Asik Agreement Exposes Free Agency Loophole
Last season, the Chicago Bulls had one of the best benches in the NBA, which was a huge reason they were so successful despite all those Derrick Rose injuries. But when bench players begin playing like starters, it’s safe to assume they’ll eventually get paid like one. While the Bulls would love to pay every talented player on the roster what he deserves, the salary cap doesn’t always allow for that.
That’s why the Houston Rockets’ three-year, $24.3 million dollar offer sheet that center Omer Asik has verbally agreed to will be so hard for the Bulls to match. General manager Gar Forman has said all along that he would match any offer for Asik, that his decisions would be based on basketball, not finances, but that might change thanks to the odd nature of this contract, constructed as a third-year “poison pill” deal thanks to the Gilbert Arenas provision in the new CBA.
In the first year of the deal, Asik would make $5 million, followed by about $5.2 million in year two. That third year would pay the center over $14 million, however, which is what could force the team to balk. The loophole here is that the team offering the deal is allowed to average the cost over the life of the contract—$8 million a season in this case—but the team matching the deal has to count actual numbers against their cap. Chicago would be fine in years one and two, but year three would destroy them as repeat luxury tax offenders, which they could very well be by 2015.
If they were to match the offer sheet to keep Asik, Chicago would have $59 million already committed to four players (Asik, Rose, Joakim Noah, and Carlos Boozer) for the 2014-15 season, though there’s virtually zero chance the Bulls keep their fingers off the amnesty trigger with Boozer by that point. Even if they remove his salary off the books that year, they’ll still be on the hook for $45 million for the other three, which is quite a bit of money committed for a team three years away.
Regardless of what happens down the line, though, a match for Asik would bump them right up against the luxury tax threshold for next season, despite the fact that they’d only have nine players under contract. Assuming they cut Kyle Korver, who only has $500,000 of his next year’s salary guaranteed, the Bulls would be less than $1 million away from paying luxury tax, and this isn’t a team that typically bites the bullet and pays the luxury tax. Considering Rose is out for most (if not all) of next season and the new CBA is so punitive for repeat tax offenders, it would be hard to justify paying it next year, when expectations are relatively low for the team anyway.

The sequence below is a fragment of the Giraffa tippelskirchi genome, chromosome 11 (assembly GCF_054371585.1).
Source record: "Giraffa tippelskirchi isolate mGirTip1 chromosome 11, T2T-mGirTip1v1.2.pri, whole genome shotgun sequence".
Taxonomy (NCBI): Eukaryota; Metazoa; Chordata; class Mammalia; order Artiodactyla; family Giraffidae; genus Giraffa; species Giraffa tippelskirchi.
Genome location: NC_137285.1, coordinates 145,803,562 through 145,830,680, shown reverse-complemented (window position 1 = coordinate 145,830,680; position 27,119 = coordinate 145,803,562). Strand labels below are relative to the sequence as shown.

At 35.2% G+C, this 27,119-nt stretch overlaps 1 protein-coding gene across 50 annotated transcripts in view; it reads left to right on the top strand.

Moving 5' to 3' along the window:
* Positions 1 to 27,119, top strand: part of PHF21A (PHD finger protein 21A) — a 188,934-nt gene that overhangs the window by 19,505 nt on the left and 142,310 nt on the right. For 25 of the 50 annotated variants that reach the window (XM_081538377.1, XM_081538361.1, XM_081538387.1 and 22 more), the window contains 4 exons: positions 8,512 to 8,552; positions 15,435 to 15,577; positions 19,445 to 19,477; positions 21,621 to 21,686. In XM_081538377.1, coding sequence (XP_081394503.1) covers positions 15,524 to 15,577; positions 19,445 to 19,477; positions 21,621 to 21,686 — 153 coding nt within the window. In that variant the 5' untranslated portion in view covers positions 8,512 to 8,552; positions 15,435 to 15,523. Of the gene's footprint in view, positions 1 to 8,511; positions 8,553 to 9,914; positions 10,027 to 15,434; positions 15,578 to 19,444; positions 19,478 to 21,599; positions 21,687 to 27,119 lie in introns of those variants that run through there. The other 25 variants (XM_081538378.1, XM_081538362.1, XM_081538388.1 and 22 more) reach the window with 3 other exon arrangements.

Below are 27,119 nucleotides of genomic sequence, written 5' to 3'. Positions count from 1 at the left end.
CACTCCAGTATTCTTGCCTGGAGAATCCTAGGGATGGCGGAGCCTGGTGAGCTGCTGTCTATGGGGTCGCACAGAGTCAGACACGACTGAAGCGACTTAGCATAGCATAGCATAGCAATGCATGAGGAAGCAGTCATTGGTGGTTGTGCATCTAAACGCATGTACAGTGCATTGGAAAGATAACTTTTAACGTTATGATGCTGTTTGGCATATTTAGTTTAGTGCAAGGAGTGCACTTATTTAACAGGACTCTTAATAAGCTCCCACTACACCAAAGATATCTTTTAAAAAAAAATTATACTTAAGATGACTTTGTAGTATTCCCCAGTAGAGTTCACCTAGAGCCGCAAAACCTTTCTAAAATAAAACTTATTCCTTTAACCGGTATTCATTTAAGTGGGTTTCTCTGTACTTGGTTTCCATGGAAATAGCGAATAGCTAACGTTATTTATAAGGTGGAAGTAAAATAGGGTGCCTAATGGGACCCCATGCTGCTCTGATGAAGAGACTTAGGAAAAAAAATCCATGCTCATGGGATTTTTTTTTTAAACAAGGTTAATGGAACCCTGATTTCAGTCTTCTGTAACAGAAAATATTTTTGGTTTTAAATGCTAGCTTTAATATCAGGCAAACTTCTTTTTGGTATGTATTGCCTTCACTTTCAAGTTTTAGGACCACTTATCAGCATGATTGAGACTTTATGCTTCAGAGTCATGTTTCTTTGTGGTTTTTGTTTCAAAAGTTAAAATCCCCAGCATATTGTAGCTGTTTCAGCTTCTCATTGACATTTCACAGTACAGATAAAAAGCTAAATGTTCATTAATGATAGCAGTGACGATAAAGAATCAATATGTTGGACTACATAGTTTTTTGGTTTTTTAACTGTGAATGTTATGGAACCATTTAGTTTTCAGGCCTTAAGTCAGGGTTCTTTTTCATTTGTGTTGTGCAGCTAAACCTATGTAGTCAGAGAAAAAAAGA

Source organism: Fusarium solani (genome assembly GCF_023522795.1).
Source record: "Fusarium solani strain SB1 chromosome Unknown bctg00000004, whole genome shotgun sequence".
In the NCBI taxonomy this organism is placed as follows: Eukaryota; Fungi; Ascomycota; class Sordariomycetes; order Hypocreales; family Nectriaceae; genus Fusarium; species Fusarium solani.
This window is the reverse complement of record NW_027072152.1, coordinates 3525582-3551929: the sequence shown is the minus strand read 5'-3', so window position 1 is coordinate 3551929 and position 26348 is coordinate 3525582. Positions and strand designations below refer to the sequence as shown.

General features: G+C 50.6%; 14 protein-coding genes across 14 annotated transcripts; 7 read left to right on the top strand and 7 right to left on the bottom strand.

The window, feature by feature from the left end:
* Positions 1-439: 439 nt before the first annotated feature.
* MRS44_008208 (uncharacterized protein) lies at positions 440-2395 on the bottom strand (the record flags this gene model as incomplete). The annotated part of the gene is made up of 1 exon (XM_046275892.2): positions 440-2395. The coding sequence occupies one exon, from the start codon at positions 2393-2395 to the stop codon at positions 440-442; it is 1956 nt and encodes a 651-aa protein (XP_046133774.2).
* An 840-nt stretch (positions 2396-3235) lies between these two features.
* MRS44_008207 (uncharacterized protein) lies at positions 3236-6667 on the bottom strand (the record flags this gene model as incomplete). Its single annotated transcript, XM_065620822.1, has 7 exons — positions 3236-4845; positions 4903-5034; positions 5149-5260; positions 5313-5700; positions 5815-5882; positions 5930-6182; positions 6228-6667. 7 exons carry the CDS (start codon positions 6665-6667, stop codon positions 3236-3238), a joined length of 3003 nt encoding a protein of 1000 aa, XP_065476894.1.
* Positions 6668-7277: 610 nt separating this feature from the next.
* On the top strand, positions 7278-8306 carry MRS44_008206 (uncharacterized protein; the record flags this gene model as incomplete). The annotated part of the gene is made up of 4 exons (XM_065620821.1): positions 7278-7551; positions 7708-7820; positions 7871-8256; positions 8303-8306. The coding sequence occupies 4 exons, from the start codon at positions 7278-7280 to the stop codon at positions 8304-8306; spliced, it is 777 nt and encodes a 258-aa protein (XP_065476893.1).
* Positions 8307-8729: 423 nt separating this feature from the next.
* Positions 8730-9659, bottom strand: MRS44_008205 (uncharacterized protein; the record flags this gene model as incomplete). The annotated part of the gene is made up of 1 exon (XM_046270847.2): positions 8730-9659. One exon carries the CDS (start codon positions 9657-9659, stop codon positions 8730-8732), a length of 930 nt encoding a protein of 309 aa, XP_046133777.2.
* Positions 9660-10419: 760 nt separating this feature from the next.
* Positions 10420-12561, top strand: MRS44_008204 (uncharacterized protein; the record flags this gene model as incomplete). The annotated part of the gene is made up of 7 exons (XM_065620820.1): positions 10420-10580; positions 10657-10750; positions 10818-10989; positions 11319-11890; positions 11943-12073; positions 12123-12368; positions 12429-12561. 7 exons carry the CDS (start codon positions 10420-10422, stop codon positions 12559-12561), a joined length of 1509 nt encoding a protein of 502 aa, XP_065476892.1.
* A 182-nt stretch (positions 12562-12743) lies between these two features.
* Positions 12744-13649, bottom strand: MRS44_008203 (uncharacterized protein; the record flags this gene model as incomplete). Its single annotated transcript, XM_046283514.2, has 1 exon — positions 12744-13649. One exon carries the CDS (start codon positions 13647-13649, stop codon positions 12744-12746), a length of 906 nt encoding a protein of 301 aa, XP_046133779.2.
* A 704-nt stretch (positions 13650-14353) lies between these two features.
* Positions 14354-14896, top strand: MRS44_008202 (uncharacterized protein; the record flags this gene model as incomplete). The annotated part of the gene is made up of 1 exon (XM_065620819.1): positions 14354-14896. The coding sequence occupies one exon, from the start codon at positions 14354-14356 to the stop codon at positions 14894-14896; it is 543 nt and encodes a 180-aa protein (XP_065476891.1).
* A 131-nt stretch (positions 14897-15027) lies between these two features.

To match Asik, Chicago would have to amnesty Boozer at some point (which they were probably going to do anyway), and then eventually make a decision between Noah and Asik sometime before the ’14-’15 season begins. There’s also the possibility that, by the time Asik is in that pricey third season of his deal, a $14 million expiring deal for a talented young player could end up being a pretty nice trade chip.
And none of this even takes into consideration retention of Luol Deng or, perhaps more interestingly, an eventual extension for Taj Gibson, which would be almost impossible to do with this kind of money on the books. Gibson might be the more valued asset for the Bulls, particularly if Boozer isn’t in the long-term plans for the team. There’s also the argument that using the amnesty provision on Boozer shouldn’t be to re-sign the bench, but to bring in another star. Do great teams hamper themselves with expensive benches, or invest in studs and then rotate the role guys in and out as necessary?
Whatever ends up happening, Houston did their job in offering Asik just enough money to be reasonable (an $8 million-per-year average isn’t outrageous for him at all), but also just enough money to make the debate about matching plenty interesting. Two weeks from now, we’ll see what the Bulls do, but Forman and team president John Paxson are almost surely cursing Daryl Morey as they begin their deliberations. Between the money they’d have to pay to amnesty Boozer to keep Asik, or even the luxury tax penalties they’d have to pay for Asik, it results in Chicago paying way more than they need to for a backup center. That’s why it doesn’t seem likely the Bulls will match this deal.
Houston definitely has put Chicago in quite a pickle, which perfectly personifies the delicate art of signing restricted agents under the new CBA. And it won’t be the last time we see the Gilbert Arenas loophole used in free agency, either. This one’s just the first.